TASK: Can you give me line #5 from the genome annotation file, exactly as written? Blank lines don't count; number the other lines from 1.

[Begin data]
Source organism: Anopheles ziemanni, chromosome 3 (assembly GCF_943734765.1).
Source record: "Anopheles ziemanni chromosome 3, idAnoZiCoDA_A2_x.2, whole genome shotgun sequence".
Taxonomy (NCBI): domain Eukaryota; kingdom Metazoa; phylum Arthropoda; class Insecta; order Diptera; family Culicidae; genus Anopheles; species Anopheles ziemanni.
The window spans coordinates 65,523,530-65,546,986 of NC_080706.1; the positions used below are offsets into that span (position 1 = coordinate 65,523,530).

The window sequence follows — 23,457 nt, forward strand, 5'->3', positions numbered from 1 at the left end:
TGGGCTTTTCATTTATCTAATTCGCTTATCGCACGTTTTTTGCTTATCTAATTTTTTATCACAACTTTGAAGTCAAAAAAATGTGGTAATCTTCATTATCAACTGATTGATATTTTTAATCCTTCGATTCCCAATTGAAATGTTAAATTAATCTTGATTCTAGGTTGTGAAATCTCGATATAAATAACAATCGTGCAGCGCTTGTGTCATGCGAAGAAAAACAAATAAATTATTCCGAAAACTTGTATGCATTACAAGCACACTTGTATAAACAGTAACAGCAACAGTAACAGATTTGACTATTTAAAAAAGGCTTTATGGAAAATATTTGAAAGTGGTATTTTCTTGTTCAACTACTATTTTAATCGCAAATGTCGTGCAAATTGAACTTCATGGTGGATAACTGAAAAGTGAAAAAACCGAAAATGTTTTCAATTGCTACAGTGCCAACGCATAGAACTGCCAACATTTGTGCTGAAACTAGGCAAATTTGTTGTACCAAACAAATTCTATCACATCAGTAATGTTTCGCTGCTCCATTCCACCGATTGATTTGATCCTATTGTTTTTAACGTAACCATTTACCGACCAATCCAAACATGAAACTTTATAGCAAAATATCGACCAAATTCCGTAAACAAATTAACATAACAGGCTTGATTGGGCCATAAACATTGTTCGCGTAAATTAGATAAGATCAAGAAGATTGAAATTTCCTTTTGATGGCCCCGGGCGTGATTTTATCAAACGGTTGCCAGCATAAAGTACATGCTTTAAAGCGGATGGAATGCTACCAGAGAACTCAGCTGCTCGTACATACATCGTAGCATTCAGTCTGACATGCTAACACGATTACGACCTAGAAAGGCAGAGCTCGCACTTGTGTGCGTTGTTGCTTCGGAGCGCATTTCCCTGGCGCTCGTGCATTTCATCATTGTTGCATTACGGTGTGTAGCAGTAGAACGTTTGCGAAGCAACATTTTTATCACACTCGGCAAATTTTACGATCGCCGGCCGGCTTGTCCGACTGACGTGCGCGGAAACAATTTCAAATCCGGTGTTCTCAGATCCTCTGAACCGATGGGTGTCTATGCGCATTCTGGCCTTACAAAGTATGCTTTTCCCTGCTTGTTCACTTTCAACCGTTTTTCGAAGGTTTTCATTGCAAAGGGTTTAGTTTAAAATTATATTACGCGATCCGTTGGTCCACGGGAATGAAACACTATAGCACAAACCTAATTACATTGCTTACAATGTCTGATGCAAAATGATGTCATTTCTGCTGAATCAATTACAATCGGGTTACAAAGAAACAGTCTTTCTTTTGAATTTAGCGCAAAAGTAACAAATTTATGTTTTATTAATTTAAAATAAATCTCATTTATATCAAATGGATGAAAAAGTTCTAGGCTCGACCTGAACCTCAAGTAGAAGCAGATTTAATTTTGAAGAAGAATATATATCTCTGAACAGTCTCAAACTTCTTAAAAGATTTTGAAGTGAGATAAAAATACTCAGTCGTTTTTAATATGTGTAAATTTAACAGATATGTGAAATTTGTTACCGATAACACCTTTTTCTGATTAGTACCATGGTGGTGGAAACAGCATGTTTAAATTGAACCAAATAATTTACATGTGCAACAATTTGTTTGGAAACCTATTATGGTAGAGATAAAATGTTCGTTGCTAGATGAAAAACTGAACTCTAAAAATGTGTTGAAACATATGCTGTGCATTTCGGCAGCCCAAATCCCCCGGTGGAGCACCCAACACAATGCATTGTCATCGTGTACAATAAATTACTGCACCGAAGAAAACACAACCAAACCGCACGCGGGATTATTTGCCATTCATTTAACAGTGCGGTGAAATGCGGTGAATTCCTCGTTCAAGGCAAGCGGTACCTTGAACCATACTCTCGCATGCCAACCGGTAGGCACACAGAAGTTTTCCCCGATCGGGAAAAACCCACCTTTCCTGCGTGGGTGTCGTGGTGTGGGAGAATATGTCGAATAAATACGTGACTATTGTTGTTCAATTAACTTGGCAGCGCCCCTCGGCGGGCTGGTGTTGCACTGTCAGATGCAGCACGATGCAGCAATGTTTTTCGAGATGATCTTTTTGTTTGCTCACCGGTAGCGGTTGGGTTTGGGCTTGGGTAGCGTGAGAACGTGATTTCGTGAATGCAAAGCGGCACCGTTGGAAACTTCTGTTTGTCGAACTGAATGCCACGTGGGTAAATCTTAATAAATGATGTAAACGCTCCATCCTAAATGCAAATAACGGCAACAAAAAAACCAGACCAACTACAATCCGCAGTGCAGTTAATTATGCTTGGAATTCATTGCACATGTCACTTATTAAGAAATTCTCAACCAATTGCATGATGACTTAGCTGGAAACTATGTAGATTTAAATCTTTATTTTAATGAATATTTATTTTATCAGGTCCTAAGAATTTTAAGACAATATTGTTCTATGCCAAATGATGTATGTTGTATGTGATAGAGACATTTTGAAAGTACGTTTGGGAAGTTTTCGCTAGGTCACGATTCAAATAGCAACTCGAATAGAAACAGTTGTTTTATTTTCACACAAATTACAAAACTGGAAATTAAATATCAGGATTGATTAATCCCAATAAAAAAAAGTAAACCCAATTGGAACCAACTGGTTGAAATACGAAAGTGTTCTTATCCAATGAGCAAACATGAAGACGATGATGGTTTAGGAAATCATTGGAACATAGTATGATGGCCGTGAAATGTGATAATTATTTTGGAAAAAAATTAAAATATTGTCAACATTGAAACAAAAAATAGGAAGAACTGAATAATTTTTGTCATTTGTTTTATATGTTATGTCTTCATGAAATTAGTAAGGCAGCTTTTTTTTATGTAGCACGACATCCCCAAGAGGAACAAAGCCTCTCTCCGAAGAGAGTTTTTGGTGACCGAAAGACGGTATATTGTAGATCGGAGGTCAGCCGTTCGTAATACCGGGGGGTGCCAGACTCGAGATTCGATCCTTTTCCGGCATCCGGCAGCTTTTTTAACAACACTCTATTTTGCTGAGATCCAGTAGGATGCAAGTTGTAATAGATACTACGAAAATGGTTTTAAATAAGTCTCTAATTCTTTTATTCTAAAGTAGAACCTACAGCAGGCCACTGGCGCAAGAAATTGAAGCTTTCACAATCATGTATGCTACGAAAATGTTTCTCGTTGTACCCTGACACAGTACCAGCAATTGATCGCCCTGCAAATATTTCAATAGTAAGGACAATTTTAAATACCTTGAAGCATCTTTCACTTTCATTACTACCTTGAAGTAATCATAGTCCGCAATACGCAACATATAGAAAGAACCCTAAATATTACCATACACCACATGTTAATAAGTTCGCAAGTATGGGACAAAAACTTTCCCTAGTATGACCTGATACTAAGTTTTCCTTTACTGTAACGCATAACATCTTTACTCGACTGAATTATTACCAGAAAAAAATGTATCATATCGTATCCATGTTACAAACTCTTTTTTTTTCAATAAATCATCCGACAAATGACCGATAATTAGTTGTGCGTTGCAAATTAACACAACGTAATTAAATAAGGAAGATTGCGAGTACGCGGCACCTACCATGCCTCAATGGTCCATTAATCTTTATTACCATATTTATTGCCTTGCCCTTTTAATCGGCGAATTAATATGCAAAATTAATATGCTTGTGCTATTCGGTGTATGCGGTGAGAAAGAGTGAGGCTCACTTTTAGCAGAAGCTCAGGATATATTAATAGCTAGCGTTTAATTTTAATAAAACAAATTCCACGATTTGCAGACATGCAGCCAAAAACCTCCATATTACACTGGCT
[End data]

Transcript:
The window sequence follows — 23,457 nt, forward strand, 5'->3', positions numbered from 1 at the left end: